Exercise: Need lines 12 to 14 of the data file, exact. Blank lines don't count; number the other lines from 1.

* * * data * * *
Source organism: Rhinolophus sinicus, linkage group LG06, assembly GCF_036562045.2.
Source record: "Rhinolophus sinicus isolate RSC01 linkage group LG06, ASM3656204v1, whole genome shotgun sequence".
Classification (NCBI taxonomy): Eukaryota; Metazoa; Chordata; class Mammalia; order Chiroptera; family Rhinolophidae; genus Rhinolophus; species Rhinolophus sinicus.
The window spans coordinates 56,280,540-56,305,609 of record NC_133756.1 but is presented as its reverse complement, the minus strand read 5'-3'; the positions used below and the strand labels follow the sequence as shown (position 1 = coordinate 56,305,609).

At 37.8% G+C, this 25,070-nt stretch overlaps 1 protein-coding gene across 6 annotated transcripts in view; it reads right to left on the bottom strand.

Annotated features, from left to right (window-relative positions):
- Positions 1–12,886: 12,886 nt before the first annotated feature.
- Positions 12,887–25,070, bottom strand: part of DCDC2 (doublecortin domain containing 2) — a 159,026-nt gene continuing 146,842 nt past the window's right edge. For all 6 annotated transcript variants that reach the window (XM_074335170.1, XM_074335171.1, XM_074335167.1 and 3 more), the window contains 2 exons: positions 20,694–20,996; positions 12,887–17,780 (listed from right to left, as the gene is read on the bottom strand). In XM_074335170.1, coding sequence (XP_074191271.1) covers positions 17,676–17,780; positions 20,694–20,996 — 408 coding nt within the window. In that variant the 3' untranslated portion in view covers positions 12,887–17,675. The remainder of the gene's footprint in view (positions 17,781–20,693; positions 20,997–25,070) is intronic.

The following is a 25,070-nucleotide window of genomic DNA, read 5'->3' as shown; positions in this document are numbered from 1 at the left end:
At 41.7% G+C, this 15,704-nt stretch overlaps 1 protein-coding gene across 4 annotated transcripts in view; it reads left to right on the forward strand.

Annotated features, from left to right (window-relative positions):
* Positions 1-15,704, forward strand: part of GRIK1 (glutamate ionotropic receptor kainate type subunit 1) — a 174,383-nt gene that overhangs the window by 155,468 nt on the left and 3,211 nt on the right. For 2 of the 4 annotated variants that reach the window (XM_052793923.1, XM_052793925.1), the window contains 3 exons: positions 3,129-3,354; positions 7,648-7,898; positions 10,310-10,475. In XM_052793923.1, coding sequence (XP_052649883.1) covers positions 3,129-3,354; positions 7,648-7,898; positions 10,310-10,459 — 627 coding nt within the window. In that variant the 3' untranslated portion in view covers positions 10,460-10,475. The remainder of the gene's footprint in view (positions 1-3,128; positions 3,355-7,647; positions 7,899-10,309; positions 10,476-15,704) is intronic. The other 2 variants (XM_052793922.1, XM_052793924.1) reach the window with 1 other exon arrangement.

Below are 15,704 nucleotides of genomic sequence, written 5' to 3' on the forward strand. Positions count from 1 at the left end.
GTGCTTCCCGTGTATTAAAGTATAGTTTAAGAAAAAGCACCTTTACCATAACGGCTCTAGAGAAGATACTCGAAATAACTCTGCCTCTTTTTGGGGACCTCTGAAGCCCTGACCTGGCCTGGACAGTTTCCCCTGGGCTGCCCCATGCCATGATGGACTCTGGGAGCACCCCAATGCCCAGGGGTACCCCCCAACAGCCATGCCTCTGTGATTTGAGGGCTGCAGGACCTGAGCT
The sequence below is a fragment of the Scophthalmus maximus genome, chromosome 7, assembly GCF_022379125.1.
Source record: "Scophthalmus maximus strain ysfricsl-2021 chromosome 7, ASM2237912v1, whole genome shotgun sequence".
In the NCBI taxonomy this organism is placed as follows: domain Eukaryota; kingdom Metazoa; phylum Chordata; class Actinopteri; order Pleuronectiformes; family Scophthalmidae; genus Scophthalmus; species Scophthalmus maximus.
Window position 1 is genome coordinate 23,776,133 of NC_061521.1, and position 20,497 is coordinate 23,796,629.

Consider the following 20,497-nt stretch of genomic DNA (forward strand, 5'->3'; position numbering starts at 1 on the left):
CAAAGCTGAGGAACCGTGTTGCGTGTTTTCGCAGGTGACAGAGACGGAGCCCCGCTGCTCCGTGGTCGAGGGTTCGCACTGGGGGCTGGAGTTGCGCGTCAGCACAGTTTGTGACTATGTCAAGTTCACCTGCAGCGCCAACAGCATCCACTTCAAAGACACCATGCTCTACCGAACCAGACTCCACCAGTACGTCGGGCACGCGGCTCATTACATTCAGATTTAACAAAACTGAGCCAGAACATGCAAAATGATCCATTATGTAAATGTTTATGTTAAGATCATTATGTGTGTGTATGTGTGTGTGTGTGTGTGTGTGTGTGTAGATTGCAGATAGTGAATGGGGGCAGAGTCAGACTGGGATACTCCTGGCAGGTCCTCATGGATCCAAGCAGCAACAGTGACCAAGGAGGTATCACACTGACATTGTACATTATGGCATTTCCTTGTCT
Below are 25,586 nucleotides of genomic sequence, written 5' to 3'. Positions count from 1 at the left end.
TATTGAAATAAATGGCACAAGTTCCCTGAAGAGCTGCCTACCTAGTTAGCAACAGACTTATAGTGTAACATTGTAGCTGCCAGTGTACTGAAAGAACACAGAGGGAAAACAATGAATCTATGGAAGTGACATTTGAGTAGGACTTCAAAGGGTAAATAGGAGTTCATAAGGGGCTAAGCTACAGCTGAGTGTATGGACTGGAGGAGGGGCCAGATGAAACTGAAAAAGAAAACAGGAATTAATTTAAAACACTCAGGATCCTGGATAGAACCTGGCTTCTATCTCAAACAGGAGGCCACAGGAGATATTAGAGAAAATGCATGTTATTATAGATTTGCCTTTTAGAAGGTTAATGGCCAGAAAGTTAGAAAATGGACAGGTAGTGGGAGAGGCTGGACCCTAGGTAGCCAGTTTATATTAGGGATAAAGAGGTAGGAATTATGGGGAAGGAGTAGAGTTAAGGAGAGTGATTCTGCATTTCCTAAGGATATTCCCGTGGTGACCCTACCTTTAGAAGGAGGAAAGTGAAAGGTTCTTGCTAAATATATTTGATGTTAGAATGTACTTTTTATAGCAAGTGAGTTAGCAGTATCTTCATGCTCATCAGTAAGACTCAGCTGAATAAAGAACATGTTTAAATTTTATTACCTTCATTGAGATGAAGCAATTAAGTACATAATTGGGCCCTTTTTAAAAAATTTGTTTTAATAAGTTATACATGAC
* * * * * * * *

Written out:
* Positions 1-15,704, forward strand: part of GRIK1 (glutamate ionotropic receptor kainate type subunit 1) — a 174,383-nt gene that overhangs the window by 155,468 nt on the left and 3,211 nt on the right. For 2 of the 4 annotated variants that reach the window (XM_052793923.1, XM_052793925.1), the window contains 3 exons: positions 3,129-3,354; positions 7,648-7,898; positions 10,310-10,475. In XM_052793923.1, coding sequence (XP_052649883.1) covers positions 3,129-3,354; positions 7,648-7,898; positions 10,310-10,459 — 627 coding nt within the window. In that variant the 3' untranslated portion in view covers positions 10,460-10,475. The remainder of the gene's footprint in view (positions 1-3,128; positions 3,355-7,647; positions 7,899-10,309; positions 10,476-15,704) is intronic. The other 2 variants (XM_052793922.1, XM_052793924.1) reach the window with 1 other exon arrangement.

Below are 15,704 nucleotides of genomic sequence, written 5' to 3' on the forward strand. Positions count from 1 at the left end.
GTGCTTCCCGTGTATTAAAGTATAGTTTAAGAAAAAGCACCTTTACCATAACGGCTCTAGAGAAGATACTCGAAATAACTCTGCCTCTTTTTGGGGACCTCTGAAGCCCTGACCTGGCCTGGACAGTTTCCCCTGGGCTGCCCCATGCCATGATGGACTCTGGGAGCACCCCAATGCCCAGGGGTACCCCCCAACAGCCATGCCTCTGTGATTTGAGGGCTGCAGGACCTGAGCT